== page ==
{\displaystyle {\begin{aligned}&y=f(x)={\frac {x}{1+x}}\\\iff {}&y+xy=x\\\iff {}&y=x-xy=x(1-y)\\\iff {}&x=\underbrace {\frac {y}{1-y}} _{=f^{-1}(y)}\end{aligned}}}

Fall 2: ${\displaystyle x<0}$

{\displaystyle {\begin{aligned}&y=f(x)={\frac {x}{1-x}}\\\iff {}&y-xy=x\\\iff {}&y=x+xy=x(1+y)\\\iff {}&x=\underbrace {\frac {y}{1+y}} _{=f^{-1}(y)}\end{aligned}}}

If we now have ${\displaystyle x\geq 0}$, then ${\displaystyle f(x)=y\geq 0}$ and therefore ${\displaystyle 1-y=1-|y|}$. On the other hand, if ${\displaystyle x<0}$, then so is ${\displaystyle f(x)=y<0}$ and therefore ${\displaystyle 1+y=1-|y|}$. All together, we can conclude

${\displaystyle f^{-1}:(-1,1)\to \mathbb {R} ,\ f^{-1}(y)={\frac {y}{1-|y|}}}$

### Exercise 2

Exercise (Continuity of the Inverse Function 2)

Let ${\displaystyle g:[0,\infty )\to \mathbb {R} }$ with ${\displaystyle g(x)=\exp(x)-\sin(\exp(-x))}$

1. Show that ${\displaystyle g}$ is injective.
2. Determine the image ${\displaystyle g([0,\infty ))}$.
3. Justify why the inverse function ${\displaystyle g^{-1}:g([0,\infty ))\to [0,\infty )}$ is continuous.

Solution (Continuity of the Inverse Function 2)

Solution sub-exercise 1:

${\displaystyle g}$ is continuous as it is the composition of the continuous functions ${\displaystyle a:[0,\infty )\to \mathbb {R} :x\mapsto -x}$, ${\displaystyle b:[0,\infty )\to \mathbb {R} :x\mapsto \exp(x)}$ and ${\displaystyle c:[0,\infty )\to \mathbb {R} :x\mapsto \sin(x)}$. Furthermore, for ${\displaystyle x,y\in [0,\infty )}$ with ${\displaystyle x it holds:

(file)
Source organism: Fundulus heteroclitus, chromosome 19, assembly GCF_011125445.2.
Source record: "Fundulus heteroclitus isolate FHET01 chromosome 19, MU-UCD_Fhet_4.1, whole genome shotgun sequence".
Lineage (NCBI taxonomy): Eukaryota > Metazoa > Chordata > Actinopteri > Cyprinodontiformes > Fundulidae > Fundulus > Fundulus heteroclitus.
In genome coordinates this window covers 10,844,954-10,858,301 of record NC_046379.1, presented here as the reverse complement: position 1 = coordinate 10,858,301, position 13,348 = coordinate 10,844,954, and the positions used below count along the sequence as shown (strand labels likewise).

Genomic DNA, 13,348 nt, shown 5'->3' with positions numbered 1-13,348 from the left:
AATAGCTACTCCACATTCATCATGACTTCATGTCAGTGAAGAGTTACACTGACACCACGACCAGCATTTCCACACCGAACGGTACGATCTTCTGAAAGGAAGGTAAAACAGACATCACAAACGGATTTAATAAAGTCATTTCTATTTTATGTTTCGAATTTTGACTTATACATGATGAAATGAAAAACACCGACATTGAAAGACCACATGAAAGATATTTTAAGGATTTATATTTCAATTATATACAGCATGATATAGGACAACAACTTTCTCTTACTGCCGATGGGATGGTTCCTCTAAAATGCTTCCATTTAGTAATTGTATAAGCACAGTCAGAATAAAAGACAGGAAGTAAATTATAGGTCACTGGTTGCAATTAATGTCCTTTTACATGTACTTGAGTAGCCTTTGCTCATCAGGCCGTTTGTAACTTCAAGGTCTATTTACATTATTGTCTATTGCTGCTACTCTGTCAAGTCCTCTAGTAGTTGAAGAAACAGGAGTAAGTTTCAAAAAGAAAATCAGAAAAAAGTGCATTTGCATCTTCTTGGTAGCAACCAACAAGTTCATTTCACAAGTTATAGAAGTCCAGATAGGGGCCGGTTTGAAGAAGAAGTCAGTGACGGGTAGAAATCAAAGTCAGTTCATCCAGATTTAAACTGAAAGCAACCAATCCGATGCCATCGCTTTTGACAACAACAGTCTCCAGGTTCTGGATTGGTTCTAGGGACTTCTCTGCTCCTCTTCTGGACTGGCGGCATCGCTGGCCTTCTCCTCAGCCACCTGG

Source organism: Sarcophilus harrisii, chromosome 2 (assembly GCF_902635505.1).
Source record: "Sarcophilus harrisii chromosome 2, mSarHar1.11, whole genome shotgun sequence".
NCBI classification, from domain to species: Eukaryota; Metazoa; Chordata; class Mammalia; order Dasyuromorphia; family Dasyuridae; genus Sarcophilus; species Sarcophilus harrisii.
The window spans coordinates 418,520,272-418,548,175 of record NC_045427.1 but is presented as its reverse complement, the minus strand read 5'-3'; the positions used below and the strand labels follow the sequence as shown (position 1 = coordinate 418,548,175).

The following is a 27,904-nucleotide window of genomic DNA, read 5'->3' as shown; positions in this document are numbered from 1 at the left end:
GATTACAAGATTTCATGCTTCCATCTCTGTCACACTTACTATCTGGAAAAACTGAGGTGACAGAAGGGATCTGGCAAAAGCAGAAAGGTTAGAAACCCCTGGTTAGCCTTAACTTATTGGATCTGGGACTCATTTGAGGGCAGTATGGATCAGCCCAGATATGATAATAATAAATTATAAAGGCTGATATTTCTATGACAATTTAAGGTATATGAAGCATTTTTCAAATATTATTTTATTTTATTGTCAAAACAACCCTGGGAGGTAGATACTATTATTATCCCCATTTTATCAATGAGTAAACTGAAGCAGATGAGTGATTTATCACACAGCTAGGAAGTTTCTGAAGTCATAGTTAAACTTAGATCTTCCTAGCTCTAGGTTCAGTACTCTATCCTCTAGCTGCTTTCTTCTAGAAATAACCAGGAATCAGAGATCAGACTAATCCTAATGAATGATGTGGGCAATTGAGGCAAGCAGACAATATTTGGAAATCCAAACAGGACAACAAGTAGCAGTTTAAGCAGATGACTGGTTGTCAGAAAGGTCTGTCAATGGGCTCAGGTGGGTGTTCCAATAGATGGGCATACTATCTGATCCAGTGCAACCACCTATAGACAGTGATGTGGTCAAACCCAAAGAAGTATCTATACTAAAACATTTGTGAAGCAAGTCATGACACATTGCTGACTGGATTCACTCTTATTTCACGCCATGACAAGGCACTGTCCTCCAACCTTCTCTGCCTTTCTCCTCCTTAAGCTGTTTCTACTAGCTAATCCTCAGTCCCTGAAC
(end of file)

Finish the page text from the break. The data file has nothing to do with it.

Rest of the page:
${\displaystyle x-y\implies \exp(-x)>\exp(-y)}$

Now it holds ${\displaystyle \exp(-{\tilde {x}})\in (0,1]}$ for ${\displaystyle {\tilde {x}}\in [0,\infty )}$. Since the sine function is strictly monotone increasing on the half-interval ${\displaystyle (0,1]}$, it follows

${\displaystyle \exp(-x)>\exp(-y)\implies \sin(\exp(-x))>\sin(\exp(-y))\implies -\sin(\exp(-x))<-\sin(\exp(-y))}$

Because the exponential function is strictly monotone increasing, it furthermore holds that ${\displaystyle \exp(x)<\exp(y)}$. Then we have:

${\displaystyle \underbrace {\exp(x)-\sin(\exp(-x))} _{=g(x)}<\underbrace {\exp(y)-\sin(\exp(-y))} _{=g(y)}}$

So ${\displaystyle g}$ is strictly monotone increasing and therefore injective.

Solution sub-exercise 2:

= First, we observe

${\displaystyle g(0)=\exp(0)-\sin(\exp(0))=1-\sin(1)}$

Furthermore,

{\displaystyle {\begin{aligned}\lim _{x\to \infty }\exp(x)&=\infty \\\lim _{x\to \infty }\exp(-x)&=0\end{aligned}}}

and from there it follows that

${\displaystyle \lim _{x\to \infty }g(x)=\lim _{x\to \infty }[\underbrace {\exp(x)} _{\to \infty }-\underbrace {\sin(\exp(-x))} _{\to \sin(0)=0}]=\infty }$

Since ${\displaystyle g}$ is continuous and ${\displaystyle [0,\infty )}$ is an interval, ${\displaystyle g([0,\infty ))}$ is also an interval (see „Folgerung zum Zwischenwertsatz“). Since ${\displaystyle g}$ is strictly monotone increasing and ${\displaystyle \lim _{x\to \infty }g(x)=\infty }$, it follows

${\displaystyle g([0,\infty ))=[g(0),\infty )=[1-\sin(1),\infty )}$

Solution sub-exercise 3:

Since ${\displaystyle D=[0,\infty )}$ is an interval and ${\displaystyle g:[0,\infty )\to [1-\sin(1),\infty )}$ is bijective, the inverse function ${\displaystyle g^{-1}:[1-\sin(1),\infty )\to [0,\infty )}$ is continuous by the Continuous Inverse Function Theorem.